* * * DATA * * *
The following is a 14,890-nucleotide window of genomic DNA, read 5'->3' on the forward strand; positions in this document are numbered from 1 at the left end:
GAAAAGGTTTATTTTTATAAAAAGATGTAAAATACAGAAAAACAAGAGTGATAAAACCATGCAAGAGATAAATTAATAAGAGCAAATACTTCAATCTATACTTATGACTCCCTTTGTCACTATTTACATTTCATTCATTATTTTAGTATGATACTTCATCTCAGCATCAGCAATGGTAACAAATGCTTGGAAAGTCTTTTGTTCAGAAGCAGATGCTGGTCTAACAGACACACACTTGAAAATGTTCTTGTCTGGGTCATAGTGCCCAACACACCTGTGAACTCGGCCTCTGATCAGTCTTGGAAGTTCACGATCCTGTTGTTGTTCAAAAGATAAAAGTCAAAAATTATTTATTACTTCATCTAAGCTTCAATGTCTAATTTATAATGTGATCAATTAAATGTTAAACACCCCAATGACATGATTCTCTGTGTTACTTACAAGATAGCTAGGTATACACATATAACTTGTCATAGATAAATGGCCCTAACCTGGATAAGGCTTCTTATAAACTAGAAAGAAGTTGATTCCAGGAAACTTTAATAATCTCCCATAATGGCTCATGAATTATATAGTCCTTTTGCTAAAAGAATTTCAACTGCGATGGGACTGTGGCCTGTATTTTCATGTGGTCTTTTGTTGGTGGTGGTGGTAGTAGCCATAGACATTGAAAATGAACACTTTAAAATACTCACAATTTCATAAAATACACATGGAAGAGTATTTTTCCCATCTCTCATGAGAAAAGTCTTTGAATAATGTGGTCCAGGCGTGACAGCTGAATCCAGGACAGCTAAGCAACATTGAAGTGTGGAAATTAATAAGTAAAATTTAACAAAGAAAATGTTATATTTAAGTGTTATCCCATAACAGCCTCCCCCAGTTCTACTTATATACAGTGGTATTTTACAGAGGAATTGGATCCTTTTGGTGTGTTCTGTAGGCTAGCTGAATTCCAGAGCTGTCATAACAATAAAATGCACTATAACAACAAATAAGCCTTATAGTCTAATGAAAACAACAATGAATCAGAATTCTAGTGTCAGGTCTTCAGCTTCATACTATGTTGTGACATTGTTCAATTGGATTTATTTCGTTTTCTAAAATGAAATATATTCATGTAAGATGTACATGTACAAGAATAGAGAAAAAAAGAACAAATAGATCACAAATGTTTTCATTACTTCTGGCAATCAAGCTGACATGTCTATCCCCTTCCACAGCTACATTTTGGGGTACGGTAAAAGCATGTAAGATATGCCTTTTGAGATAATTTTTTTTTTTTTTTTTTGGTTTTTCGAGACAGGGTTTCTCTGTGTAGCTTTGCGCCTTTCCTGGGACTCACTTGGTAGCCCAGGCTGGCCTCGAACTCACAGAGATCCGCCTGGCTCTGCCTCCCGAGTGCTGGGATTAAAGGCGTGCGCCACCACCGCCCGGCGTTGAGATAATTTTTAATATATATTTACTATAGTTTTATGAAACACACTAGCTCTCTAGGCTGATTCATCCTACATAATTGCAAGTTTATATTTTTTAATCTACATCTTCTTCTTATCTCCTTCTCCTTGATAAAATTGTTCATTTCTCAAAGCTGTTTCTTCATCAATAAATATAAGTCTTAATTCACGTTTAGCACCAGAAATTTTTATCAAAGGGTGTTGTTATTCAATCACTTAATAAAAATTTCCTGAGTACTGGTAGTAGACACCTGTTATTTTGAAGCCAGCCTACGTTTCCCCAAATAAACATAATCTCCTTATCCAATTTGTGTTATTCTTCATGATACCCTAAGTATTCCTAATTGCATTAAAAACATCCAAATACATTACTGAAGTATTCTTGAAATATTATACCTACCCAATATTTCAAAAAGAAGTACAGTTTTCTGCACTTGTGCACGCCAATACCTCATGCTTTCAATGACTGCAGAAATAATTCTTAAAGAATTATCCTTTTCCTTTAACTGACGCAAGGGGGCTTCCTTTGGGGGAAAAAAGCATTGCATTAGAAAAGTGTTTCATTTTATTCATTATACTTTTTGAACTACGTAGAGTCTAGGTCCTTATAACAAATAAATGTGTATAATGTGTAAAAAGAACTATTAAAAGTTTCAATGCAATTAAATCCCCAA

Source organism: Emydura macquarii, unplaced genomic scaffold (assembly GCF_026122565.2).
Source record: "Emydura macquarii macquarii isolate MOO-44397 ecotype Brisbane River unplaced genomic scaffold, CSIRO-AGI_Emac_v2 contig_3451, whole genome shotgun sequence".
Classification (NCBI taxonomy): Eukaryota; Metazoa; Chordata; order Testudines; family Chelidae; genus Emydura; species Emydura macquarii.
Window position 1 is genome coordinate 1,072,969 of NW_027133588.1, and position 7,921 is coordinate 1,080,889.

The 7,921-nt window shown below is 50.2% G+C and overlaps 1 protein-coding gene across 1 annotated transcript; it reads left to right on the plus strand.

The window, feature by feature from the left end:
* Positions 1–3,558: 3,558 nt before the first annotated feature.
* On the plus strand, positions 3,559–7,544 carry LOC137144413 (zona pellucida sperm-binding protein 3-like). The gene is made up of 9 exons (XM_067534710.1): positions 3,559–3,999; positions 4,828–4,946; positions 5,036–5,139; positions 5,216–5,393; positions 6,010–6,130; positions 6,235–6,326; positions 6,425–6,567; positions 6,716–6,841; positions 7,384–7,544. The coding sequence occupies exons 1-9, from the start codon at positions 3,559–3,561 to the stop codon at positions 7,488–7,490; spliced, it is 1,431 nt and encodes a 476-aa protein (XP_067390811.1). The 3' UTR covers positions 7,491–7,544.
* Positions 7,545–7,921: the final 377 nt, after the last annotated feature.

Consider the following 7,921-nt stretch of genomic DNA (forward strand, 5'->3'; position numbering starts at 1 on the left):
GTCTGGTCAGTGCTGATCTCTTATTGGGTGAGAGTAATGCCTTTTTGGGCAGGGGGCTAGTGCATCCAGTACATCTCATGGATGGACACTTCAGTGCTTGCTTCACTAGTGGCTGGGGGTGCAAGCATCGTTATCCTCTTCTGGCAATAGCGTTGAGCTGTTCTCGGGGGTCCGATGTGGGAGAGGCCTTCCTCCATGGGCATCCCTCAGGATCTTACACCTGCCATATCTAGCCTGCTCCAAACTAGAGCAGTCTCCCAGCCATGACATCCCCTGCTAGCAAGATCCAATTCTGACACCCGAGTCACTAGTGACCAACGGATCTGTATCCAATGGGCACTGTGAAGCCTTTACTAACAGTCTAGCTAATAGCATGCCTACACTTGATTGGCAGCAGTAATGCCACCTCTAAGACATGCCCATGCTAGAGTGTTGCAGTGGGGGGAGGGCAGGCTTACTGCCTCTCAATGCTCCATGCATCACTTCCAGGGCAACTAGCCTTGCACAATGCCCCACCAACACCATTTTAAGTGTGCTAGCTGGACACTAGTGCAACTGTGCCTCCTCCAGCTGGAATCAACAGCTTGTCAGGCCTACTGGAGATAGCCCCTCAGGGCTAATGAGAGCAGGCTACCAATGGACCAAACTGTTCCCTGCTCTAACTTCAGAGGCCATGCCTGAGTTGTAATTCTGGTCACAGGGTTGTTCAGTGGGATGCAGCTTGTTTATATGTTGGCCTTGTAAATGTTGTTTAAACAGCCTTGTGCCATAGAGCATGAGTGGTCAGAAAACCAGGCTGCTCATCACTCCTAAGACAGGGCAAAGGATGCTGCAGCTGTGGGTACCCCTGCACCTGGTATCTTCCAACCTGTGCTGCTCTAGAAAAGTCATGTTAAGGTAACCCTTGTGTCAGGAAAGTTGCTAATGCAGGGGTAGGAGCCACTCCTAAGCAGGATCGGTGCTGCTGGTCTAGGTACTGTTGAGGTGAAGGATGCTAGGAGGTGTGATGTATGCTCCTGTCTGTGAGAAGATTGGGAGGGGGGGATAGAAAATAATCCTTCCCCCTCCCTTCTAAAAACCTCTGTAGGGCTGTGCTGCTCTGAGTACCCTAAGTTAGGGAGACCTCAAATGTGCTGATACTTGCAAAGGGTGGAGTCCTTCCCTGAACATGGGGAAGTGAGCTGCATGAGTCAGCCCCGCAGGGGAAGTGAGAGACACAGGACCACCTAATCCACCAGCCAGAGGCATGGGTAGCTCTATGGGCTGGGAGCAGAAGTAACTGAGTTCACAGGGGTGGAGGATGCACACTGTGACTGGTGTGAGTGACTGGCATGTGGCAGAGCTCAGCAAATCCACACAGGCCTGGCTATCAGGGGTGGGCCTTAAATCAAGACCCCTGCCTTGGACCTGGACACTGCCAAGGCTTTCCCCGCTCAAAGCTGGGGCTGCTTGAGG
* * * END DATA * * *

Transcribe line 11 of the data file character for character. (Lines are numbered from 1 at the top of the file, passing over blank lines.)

* Positions 7,545–7,921: the final 377 nt, after the last annotated feature.